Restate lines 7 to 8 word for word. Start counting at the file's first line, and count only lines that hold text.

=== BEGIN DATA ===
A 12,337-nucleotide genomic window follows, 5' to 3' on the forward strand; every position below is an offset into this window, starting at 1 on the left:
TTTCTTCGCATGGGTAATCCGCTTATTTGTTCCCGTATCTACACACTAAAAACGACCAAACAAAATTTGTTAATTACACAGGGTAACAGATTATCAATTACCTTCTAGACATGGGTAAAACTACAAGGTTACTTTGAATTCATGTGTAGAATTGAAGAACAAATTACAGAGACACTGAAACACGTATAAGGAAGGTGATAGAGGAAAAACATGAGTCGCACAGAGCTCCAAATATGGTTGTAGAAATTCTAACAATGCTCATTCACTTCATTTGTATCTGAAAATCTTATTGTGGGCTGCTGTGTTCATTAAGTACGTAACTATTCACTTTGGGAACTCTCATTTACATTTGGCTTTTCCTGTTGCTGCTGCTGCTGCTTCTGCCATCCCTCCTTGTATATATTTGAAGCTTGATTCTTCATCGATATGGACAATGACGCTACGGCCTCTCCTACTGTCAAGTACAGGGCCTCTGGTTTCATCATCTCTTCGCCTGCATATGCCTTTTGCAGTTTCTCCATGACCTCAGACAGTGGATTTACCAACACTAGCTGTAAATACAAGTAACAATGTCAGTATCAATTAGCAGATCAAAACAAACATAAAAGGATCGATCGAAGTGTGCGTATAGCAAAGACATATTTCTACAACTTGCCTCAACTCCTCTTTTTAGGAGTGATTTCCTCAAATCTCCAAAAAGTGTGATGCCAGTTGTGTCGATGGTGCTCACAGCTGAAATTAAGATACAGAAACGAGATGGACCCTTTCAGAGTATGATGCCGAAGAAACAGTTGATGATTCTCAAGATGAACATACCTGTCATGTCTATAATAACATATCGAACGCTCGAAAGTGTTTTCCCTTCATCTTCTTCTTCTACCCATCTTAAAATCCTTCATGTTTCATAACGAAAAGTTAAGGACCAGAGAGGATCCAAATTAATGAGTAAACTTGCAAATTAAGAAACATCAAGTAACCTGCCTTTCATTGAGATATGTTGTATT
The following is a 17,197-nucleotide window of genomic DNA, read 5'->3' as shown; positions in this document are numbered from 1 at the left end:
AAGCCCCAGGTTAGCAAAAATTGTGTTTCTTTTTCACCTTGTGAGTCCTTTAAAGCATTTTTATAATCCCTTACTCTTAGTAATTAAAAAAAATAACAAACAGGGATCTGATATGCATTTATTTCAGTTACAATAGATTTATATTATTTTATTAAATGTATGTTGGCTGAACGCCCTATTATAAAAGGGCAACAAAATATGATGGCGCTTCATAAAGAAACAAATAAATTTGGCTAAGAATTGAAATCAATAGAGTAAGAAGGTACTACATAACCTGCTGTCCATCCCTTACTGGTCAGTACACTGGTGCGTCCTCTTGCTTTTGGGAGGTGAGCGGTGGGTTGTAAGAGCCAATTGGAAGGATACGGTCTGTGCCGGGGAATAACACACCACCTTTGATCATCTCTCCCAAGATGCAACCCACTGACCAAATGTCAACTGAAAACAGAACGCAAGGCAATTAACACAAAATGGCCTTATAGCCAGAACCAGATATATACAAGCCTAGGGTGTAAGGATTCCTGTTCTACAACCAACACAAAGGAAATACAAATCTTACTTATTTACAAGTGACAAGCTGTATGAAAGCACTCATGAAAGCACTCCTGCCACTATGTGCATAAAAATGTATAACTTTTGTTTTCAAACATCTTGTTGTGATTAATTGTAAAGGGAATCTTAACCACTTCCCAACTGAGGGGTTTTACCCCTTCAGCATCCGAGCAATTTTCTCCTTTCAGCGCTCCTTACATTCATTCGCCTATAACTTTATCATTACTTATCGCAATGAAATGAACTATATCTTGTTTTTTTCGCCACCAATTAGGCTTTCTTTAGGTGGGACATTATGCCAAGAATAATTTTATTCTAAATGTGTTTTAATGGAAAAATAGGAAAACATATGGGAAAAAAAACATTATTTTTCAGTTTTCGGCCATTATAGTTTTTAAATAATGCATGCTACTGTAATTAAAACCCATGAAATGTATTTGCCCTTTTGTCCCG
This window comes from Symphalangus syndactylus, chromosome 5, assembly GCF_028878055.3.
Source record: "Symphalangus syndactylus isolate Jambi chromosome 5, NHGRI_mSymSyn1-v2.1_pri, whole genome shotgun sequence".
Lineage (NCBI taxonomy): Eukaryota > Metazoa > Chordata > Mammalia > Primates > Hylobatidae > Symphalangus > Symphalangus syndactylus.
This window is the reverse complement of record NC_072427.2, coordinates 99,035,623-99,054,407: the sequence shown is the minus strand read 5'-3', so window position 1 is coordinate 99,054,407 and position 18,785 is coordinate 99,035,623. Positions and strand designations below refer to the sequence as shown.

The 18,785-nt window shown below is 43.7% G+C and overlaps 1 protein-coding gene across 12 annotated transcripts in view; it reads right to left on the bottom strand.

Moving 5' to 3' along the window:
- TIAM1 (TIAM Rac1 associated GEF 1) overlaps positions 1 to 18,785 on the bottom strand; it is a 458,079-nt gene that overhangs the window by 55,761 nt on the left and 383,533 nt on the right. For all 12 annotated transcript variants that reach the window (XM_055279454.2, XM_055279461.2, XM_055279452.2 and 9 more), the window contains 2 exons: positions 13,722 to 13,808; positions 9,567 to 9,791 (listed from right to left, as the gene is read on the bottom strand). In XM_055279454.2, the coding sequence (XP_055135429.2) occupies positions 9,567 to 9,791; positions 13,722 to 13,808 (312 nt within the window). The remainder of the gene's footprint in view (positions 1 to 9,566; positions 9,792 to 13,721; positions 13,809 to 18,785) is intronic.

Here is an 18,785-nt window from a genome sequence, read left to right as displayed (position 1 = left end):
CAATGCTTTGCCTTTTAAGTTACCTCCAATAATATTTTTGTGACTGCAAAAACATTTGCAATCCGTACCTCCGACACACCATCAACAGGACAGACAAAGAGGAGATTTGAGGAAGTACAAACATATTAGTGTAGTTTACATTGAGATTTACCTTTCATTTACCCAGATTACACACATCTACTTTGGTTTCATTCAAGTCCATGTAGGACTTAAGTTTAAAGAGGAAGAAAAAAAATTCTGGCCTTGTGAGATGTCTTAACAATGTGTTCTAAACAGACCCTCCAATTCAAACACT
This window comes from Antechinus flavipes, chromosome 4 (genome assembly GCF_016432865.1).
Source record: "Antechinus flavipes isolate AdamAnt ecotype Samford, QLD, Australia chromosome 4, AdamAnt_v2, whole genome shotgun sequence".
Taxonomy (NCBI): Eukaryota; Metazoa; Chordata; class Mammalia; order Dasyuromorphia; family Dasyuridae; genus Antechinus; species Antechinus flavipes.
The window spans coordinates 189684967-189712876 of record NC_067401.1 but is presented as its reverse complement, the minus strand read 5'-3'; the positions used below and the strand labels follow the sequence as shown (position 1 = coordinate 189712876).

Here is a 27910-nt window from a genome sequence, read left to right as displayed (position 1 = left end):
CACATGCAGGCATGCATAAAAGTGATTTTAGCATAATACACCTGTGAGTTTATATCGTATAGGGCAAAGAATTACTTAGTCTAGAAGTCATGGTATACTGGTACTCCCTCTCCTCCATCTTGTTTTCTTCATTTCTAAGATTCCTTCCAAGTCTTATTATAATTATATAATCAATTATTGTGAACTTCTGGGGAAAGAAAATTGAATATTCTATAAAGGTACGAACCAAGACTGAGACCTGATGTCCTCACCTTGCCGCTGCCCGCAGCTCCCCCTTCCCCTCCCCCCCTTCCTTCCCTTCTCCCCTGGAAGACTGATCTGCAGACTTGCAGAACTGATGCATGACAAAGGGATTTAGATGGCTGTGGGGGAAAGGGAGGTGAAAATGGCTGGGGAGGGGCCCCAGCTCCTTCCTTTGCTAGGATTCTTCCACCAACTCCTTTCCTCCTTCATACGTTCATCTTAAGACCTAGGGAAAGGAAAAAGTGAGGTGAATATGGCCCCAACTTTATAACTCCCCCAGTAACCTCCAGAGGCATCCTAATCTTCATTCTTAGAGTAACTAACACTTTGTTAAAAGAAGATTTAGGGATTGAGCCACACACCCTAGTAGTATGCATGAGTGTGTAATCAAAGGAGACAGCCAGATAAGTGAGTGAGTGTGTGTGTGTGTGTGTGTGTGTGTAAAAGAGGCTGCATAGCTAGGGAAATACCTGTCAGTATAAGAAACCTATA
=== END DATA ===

Lineage (NCBI taxonomy): Eukaryota > Metazoa > Chordata > Mammalia > Primates > Hylobatidae > Symphalangus > Symphalangus syndactylus.
This window is the reverse complement of record NC_072427.2, coordinates 99,035,623-99,054,407: the sequence shown is the minus strand read 5'-3', so window position 1 is coordinate 99,054,407 and position 18,785 is coordinate 99,035,623. Positions and strand designations below refer to the sequence as shown.